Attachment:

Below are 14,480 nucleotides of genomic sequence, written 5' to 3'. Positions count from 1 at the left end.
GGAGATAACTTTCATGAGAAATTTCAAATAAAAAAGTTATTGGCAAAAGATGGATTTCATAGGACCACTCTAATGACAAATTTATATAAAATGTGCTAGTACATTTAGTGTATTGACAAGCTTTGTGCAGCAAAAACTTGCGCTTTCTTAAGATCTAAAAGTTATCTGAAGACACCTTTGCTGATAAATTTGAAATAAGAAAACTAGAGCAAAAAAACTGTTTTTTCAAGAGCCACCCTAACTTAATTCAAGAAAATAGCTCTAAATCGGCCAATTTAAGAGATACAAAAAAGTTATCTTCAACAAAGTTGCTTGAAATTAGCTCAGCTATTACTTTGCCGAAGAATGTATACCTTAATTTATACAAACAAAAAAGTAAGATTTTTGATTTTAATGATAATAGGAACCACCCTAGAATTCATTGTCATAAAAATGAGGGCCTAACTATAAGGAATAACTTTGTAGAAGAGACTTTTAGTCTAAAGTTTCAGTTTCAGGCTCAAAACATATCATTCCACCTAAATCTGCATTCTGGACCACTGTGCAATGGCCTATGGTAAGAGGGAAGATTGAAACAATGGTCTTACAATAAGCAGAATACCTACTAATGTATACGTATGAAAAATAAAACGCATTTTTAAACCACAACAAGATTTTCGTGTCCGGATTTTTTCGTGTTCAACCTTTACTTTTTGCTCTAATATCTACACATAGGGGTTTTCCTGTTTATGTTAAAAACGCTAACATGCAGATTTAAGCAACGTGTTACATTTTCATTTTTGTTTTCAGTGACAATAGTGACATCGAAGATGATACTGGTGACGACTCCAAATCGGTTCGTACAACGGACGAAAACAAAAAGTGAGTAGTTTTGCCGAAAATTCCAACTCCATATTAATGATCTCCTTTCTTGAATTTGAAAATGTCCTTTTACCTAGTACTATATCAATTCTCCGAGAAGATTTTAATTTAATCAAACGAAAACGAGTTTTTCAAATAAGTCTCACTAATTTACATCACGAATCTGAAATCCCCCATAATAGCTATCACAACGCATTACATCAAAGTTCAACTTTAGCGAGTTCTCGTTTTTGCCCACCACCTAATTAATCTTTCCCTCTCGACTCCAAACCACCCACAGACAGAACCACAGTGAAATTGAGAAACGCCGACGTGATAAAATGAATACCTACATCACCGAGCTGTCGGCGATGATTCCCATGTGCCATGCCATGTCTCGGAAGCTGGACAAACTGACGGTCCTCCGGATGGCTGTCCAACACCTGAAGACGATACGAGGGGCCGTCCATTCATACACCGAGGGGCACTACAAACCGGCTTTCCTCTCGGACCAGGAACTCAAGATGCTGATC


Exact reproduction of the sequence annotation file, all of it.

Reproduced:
Below are 14,480 nucleotides of genomic sequence, written 5' to 3'. Positions count from 1 at the left end.
GGAGATAACTTTCATGAGAAATTTCAAATAAAAAAGTTATTGGCAAAAGATGGATTTCATAGGACCACTCTAATGACAAATTTATATAAAATGTGCTAGTACATTTAGTGTATTGACAAGCTTTGTGCAGCAAAAACTTGCGCTTTCTTAAGATCTAAAAGTTATCTGAAGACACCTTTGCTGATAAATTTGAAATAAGAAAACTAGAGCAAAAAAACTGTTTTTTCAAGAGCCACCCTAACTTAATTCAAGAAAATAGCTCTAAATCGGCCAATTTAAGAGATACAAAAAAGTTATCTTCAACAAAGTTGCTTGAAATTAGCTCAGCTATTACTTTGCCGAAGAATGTATACCTTAATTTATACAAACAAAAAAGTAAGATTTTTGATTTTAATGATAATAGGAACCACCCTAGAATTCATTGTCATAAAAATGAGGGCCTAACTATAAGGAATAACTTTGTAGAAGAGACTTTTAGTCTAAAGTTTCAGTTTCAGGCTCAAAACATATCATTCCACCTAAATCTGCATTCTGGACCACTGTGCAATGGCCTATGGTAAGAGGGAAGATTGAAACAATGGTCTTACAATAAGCAGAATACCTACTAATGTATACGTATGAAAAATAAAACGCATTTTTAAACCACAACAAGATTTTCGTGTCCGGATTTTTTCGTGTTCAACCTTTACTTTTTGCTCTAATATCTACACATAGGGGTTTTCCTGTTTATGTTAAAAACGCTAACATGCAGATTTAAGCAACGTGTTACATTTTCATTTTTGTTTTCAGTGACAATAGTGACATCGAAGATGATACTGGTGACGACTCCAAATCGGTTCGTACAACGGACGAAAACAAAAAGTGAGTAGTTTTGCCGAAAATTCCAACTCCATATTAATGATCTCCTTTCTTGAATTTGAAAATGTCCTTTTACCTAGTACTATATCAATTCTCCGAGAAGATTTTAATTTAATCAAACGAAAACGAGTTTTTCAAATAAGTCTCACTAATTTACATCACGAATCTGAAATCCCCCATAATAGCTATCACAACGCATTACATCAAAGTTCAACTTTAGCGAGTTCTCGTTTTTGCCCACCACCTAATTAATCTTTCCCTCTCGACTCCAAACCACCCACAGACAGAACCACAGTGAAATTGAGAAACGCCGACGTGATAAAATGAATACCTACATCACCGAGCTGTCGGCGATGATTCCCATGTGCCATGCCATGTCTCGGAAGCTGGACAAACTGACGGTCCTCCGGATGGCTGTCCAACACCTGAAGACGATACGAGGGGCCGTCCATTCATACACCGAGGGGCACTACAAACCGGCTTTCCTCTCGGACCAGGAACTCAAGATGCTGATC